October 3, 2012 at 11:55 pm | Reply
    • Javier

      that they did not have any intention of ddfeneing South Korea.It triggered the invasion from the North. Similarly the GH Bush Administration gave indication that they would not defend Kuwait either.Obama is like a rogue bull in a china shop. Too frequently, the US presidency overwhelms the individual.One day a social study will be done on HOW the American people could have selected and elected someone like Obama. An academic that never partiicipated in the real world and an ideaology that opposes the very basis of the US only similar in another way to the biggest moron today in US politics, Sarah Palin.

      July 6, 2014 at 1:47 pm | Reply
    • Dwie

      The Arabs are losing time, money, human captial and talent in all these unwarranted killings incited by foreigners. End of the day, they will be in debt, no human captial, no trained and educated workforce and leaders, and have to pay the westerns to rebuild their countries and owing the westerns debts that they will take generations to repay.Asian and southeast Asian countries must learn from the plight of the Arabs and not be exploited by the Americans into fighting each other and ended up like the poor Arabs.

      July 25, 2014 at 8:03 pm | Reply
  9. fiftyfive55

    I laugh every time they mention refugees when we have 12 million illegal aliens wandering around our streets and nobody knows who they are or what they are doing here . Syria has a mere 250,000 refugees and its such a big deal to our govt that we'll get involved in their war but will not do anything about 12 million illegal alien invaders here in America. HOW SAD.

    October 4, 2012 at 7:19 am | Reply
  10. Paul smith

    Get rid of the Jews and there will finally be world peace.

    October 4, 2012 at 8:44 pm | Reply
  11. choppedliver

    The greatest threat to Middle East and World Peace are the United States and Israel! Get rid of Israel and a new age will begin! There are no other neighboring countries to Iran or in the Middle East who are complaining of wanting to bomb Iran's nuclear facilities. This is all American, U.K., and Israeli propaganda. Israel has no nuclear weapons...so the outcry from Israel. Israel will be 'Showered with Candies' from the East, South and North. Iran does not need nuclear weapons. Americans are no longer buying Israeli or American media biased propaganda for the sake of the "Zionist Nation" of Israel. As Americans we are "FED UP" with this crap. NO MORE ECONOMIC OR MILITARY AID TO AN PRO-APARTHEID OCCUPIER who claims to be democratic! I agree with Jimmy Carter-Israel must change or lose its status and soveriegnty as a nation. NO TICKY....NO SHIRTY!!!

    October 5, 2012 at 10:57 am | Reply
  12. Claude

    President Bashar al-Assad,

    Why dont ou just stop the violence and leave your position as well as your country. Thousands died already, millions hates you and your leadership. It is not healthy to be popular when you got the worong branding or in your case, the ugly Branding. Dont you think its about time to give your people freedome and make them experience the fgoodness of life?? NOT THE HELL YOURE GIVING THEM!!! Anyways, i am a muslim before but i chose the christian way. I chose it not because being a muslim has a bad impression to anyone or something.. that's not my point.. . but whenever i look back in the islamic way of life i learned, i dont think Allah promotes those violence you have introduced. Wake up!!. The World wants you down. so step down.. Face the consequences and repent. God forgives people, he loves us unconditionally.. I am a concerned student of the University of Santo Tomas, Philippines, hoping and Praying for the whole thing.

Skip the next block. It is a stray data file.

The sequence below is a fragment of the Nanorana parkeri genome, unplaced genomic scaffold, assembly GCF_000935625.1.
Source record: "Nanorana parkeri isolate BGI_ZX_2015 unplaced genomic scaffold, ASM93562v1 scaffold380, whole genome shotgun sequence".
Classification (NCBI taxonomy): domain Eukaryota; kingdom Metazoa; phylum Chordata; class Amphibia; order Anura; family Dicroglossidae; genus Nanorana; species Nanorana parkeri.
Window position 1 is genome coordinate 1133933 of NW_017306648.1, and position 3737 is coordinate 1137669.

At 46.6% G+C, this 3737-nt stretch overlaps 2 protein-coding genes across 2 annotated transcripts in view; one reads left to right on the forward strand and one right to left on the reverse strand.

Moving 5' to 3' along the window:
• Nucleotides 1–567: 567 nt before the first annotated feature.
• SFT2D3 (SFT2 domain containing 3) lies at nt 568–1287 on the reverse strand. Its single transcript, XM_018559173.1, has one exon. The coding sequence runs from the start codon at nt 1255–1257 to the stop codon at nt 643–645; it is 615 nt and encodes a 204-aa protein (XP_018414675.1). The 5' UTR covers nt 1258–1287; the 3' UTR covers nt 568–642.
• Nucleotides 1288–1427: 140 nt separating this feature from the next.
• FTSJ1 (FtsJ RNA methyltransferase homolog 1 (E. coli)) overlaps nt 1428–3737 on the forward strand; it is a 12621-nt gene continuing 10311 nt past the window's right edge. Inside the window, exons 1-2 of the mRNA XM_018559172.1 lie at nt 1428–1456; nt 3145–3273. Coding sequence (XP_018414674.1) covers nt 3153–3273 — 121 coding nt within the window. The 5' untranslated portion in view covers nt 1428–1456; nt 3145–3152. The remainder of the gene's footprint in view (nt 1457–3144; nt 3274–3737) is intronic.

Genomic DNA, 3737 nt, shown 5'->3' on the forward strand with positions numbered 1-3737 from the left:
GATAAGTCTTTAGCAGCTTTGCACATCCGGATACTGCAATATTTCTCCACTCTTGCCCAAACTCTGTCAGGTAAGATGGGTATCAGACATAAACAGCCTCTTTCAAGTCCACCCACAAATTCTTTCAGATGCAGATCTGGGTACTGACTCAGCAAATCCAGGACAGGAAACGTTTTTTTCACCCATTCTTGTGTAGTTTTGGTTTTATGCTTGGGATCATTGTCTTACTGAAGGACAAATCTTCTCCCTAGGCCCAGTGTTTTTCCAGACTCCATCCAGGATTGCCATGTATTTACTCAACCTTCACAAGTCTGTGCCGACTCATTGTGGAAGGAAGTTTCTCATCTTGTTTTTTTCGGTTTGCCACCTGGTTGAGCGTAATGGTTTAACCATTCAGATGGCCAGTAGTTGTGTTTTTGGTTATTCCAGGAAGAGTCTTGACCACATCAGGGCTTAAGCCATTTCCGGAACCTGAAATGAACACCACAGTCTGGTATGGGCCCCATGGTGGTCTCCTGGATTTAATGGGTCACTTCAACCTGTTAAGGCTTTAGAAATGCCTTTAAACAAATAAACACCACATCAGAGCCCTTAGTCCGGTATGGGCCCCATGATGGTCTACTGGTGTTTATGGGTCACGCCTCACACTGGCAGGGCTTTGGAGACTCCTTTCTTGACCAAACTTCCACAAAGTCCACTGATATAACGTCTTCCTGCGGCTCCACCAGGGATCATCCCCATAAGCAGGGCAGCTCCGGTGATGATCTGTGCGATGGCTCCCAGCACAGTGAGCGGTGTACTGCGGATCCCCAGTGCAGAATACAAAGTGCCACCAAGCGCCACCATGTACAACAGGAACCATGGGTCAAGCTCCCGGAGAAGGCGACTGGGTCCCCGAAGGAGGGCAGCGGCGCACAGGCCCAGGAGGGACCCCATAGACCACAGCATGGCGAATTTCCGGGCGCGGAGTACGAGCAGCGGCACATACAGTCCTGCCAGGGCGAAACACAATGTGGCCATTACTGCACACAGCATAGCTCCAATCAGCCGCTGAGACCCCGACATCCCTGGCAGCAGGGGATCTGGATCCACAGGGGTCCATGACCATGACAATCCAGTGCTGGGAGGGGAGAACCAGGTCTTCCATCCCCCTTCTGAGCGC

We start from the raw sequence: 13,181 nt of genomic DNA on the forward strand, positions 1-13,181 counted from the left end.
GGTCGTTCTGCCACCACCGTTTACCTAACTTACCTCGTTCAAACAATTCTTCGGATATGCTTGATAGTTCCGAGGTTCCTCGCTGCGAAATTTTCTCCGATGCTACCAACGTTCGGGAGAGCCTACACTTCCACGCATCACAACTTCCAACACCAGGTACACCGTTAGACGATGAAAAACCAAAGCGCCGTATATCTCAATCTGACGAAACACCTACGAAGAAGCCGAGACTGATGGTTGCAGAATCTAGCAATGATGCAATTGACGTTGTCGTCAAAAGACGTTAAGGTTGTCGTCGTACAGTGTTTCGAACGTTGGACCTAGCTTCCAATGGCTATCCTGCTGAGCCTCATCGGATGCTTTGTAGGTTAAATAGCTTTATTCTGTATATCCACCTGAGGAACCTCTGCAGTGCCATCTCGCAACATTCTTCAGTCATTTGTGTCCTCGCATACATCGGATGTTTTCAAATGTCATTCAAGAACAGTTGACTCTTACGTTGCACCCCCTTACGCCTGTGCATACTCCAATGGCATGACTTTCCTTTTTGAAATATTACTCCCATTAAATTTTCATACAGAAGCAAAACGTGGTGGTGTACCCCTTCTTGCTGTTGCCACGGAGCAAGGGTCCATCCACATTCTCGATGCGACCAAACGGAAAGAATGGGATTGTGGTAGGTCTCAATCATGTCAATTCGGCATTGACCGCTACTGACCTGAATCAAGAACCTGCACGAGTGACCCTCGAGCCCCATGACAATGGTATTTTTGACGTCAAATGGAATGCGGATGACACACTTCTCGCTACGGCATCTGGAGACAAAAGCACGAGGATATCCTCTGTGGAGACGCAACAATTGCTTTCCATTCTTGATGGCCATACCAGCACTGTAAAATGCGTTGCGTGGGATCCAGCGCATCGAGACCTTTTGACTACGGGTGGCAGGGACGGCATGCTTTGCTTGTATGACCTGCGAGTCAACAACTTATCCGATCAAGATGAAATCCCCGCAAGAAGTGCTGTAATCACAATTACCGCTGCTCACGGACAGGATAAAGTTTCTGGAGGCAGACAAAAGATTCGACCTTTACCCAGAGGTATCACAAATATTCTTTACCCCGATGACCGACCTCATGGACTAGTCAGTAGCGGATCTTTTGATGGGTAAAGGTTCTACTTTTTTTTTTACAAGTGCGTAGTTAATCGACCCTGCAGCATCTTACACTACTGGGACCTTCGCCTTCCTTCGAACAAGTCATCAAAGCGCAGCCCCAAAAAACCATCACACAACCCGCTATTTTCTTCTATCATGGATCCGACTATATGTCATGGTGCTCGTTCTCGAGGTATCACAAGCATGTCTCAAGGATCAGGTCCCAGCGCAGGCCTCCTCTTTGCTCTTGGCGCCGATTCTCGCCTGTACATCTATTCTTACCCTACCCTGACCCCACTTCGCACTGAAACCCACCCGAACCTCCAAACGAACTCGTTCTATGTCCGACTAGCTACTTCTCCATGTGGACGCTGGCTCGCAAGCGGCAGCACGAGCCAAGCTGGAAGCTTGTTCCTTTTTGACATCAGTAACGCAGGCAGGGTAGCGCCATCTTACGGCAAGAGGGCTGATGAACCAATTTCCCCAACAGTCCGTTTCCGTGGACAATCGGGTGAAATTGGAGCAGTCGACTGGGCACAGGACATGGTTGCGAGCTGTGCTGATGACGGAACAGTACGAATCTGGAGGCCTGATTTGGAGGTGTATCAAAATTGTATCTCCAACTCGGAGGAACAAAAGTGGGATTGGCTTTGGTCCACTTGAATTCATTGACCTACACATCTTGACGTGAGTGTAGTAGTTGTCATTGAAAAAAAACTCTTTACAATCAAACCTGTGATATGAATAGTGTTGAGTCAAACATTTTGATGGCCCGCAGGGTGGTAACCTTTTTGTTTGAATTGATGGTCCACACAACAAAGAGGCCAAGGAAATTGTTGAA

Rugay, Claude

    November 18, 2012 at 5:27 am | Reply
  13. Nathaniel

    Good day, this is a direct letter to the President of Syria (Bashar al-Assad)
    Man in nature is good, there is no religion or belief that can change that fact. It is also a natural way to do what is ethical for the welfare of the human race. It is written in this article that "it’s difficult to see how any progress towards a new political order will occur with Bashar al-Assad remaining as Syria’s president. So the first step would have to be for the Iranians to recognize the inevitable and call on al-Assad to leave office." and the facts stated that "the terrible humanitarian tragedy occurring is unfolding in plain view: 20,000 dead, 250,000 refugees outside the country by some accounts, over a million people internally displaced." all is stated and nothing is needed to be said. You are violating the rights of mankind that NO RELIGION encourages or agrees with. This message will be short but lethal. If you want to stay and reign Syria for many years to come then make Syria a healthful, civilized, and God-fearing country. Because no man can become a God. You may change the people's religion, beliefs but you cannot change their faith. For goodness never fail. It's either you stepdown to your leadership or face the consequences that no man should give but only your God will give you.

    A letter of a concerned thomasian student. I will pray for you, and your country.
    David, Jason

    November 18, 2012 at 8:32 am | Reply
  14. Hungry for pringles

    I humbly request the President of Syria (Bashar al-Assad) to peacefully step down as you are doing my harm then good especially when it comes to the 20,000 dead, 250,000 refugees and the other million people who are internally displaced. You may have had plans for your beloved country but shedding blood is not the Muslim nor Christian way or any other faith. Again please step down and stop the suffering and let you and you're country be at peace.

    A message from a humble thomasian.

    November 18, 2012 at 9:28 am | Reply
  15. Christine

    A direct letter to President Bashar Al-Assad

    With all due respect, I earnestly believe that maintaining peace and order in a country does not require violence. Whenever deaths and casualties are increasing the more these protesters are eager to revolt. May the turmoil in your country end and I hope that you may learn that being a leader is not merely controlling the citizen under your jurisdiction. Remember that initially this PEOPLE have all their capacities to feel, think, etc. and shall have the right to express it and most importantly their precious lives which no one has the right to take it away from them.

    Considering the adverse happening in your country today, please step down from your position or at least contemplate on the lives that had been sacrifice in this war.